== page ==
Following an incident where a complaint has been made about a patient’s behaviour a formal warning letter will be sent with a behavioural agreement to be signed within 30 days of the date of the warning letter. The letter will notify the person that their behaviour was unacceptable and will not be tolerated, if the person is a patient at the surgery they will be warned that they run the risk of being removed from our practice list if they do not sign the behavioural agreement within the specified time period. The letter will clearly state that if there is any reoccurrence of their behaviour in any way that they will be removed from the Practise list. A permanent record of the warning, including the date and reason for the warning, will be made and retained. Although this procedure will be generally applied, there may be occasions where the Management Team feel that an episode of behaviour is so serious that a patient will removed from the Practice list with immediate effect. Where this is the case, the police will usually have been called to attend the Practice and one or more members of staff or patients will have been threatened or attacked or narrowly avoided being attacked. It is important to remember that it is not the intention of the perpetrator that is relevant, rather than the perception that is generated by the actions and behaviour of the perpetrator that will generate the Practice response.
Removal from the Practice List
Removal of patients from this Practice list is an exceptional and rare event and is a last resort. The practice must respect the safety and wellbeing of their staff and patients, and if a patient at the surgery is unable to respect the staff and treat them with courtesy then it is in the best interest of the patient in question and, more importantly, our staff that they register elsewhere. If the decision to remove a patient from the practice list is made, NHS England will be notified either immediately (in case of serious breaches where a deregistration is to be processed within 24hours with or without a police reference as necessary) or on 8 days’ notice for the protection of other NHS staff members. If a patient is removed from the Practice list, they will also be banned from entering the Practice premises or contacting Practice staff in any way.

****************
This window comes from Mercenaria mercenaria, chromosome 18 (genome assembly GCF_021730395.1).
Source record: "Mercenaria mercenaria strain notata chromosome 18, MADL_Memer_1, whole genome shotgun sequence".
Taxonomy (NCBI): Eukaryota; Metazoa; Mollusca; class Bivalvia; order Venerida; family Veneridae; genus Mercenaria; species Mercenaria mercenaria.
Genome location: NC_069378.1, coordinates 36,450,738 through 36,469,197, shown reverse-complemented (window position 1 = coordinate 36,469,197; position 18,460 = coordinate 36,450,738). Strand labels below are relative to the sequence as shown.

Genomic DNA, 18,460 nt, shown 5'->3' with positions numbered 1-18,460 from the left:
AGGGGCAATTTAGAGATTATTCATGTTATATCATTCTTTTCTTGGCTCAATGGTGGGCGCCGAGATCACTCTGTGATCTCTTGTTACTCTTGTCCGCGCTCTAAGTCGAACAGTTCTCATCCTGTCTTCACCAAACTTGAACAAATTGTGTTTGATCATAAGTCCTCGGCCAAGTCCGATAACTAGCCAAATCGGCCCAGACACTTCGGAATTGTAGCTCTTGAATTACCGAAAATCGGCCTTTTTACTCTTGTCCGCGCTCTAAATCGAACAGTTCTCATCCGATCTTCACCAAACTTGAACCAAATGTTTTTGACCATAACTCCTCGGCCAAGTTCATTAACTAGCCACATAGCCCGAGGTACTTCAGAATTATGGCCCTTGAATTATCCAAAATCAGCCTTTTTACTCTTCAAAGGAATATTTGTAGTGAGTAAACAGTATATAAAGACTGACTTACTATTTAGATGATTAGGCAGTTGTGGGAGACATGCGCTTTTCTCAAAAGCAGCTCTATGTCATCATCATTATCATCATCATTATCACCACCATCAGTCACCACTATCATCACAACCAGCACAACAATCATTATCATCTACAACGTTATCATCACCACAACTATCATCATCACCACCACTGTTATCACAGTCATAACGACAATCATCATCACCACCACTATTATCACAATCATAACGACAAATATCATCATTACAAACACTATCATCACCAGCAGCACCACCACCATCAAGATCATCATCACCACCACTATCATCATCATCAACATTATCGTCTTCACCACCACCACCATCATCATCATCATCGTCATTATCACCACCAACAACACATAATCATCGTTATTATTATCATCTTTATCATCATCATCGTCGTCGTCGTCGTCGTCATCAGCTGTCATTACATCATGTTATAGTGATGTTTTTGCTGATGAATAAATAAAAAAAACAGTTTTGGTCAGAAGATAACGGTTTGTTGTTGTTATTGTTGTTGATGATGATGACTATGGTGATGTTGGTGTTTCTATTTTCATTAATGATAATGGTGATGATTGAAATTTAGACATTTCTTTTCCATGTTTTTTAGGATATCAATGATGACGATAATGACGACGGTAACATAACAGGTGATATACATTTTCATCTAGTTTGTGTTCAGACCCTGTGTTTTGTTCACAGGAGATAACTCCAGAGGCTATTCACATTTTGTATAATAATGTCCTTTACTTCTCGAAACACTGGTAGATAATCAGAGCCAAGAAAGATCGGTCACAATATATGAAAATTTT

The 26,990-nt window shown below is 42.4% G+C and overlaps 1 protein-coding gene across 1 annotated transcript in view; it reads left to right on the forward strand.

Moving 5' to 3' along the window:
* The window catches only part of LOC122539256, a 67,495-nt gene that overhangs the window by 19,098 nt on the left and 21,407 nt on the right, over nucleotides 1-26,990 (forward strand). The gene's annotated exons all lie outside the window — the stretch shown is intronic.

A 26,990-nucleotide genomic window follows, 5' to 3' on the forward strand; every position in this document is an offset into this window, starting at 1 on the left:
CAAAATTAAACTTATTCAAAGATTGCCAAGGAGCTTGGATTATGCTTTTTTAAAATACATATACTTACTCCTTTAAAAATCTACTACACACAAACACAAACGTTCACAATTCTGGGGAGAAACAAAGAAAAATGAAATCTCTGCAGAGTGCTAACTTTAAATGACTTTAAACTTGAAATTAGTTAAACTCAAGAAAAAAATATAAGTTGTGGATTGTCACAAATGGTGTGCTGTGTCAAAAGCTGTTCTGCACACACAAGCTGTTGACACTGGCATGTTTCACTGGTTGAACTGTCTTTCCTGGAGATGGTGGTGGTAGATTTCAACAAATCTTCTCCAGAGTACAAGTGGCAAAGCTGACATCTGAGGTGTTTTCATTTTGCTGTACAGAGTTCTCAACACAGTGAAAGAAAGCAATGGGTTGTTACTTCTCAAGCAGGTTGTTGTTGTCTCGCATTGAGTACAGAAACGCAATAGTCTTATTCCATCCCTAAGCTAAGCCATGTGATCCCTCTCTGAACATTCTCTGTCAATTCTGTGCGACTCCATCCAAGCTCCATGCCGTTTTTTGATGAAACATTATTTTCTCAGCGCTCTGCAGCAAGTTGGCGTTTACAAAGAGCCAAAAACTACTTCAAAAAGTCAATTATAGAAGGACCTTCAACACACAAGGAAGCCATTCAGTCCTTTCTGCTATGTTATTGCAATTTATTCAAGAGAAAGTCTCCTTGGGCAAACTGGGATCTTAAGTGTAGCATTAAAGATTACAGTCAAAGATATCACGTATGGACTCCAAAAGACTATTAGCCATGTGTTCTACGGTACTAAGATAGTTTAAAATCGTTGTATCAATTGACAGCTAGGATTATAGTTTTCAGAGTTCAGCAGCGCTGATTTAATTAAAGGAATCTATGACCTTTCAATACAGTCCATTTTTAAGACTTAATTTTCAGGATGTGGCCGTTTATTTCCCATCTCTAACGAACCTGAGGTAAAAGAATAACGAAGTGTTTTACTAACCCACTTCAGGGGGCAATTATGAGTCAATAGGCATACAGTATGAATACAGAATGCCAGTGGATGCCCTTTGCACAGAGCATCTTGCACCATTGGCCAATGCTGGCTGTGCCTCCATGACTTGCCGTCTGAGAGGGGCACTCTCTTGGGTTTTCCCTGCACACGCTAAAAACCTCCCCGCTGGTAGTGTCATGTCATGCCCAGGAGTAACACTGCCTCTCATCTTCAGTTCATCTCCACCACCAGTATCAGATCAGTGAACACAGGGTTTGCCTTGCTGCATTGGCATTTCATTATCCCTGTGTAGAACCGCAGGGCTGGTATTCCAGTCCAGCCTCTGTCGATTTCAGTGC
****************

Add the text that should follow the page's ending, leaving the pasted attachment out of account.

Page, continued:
Notifying the Patient
The Practice will take steps to contact the patient to inform them of the action being taken. After having a formal consultation with our integrated care board, we advise patients that following a breach of zero tolerance threshold, where the breach is not warranting a removal, practice is more than happy to carry on providing the service as normal provided a behavioural agreement is signed. This means that the practice will be monitoring patients behavioural after they have signed the agreement for a period of 12 months and should there be a reoccurrence of the same, a deduction will be processed as appropriate. Practice warning letter clearly specifies about the 30 days’ time period for signing the behavioural agreement and the patient will be informed in writing to their home address or through a verified email. Failing to sign the behavioural agreement within the given time period will result in the de-registration of the patient and no further notifications will be sent. Once this decision has been made the deduction will not be revoked under any circumstances, and the subject will not be entertained by any staff member and will be only considered as harassment. Practice is not obliged to send removal notifications in cases of serious breaches where it is necessary to remove patients within 24 hours’ time period, however all necessary measures will be taken by the practice to inform the NHS health authority of the event so that they can contact the patient directly to
Removing other members of the household
Because of the possible need to visit patients at home it may be necessary to terminate responsibility for other members of the family or the entire household. The prospect of visiting patients where a relative, who is no longer a patient of the practice by virtue of their unacceptable behaviour resides, or being regularly confronted by the removed patient, may make it too difficult for the practice to continue to look after the whole family. This is particularly likely where the patient has been removed because of violence or threatening behaviour and keeping the other family members could put Doctors or their staff at risk.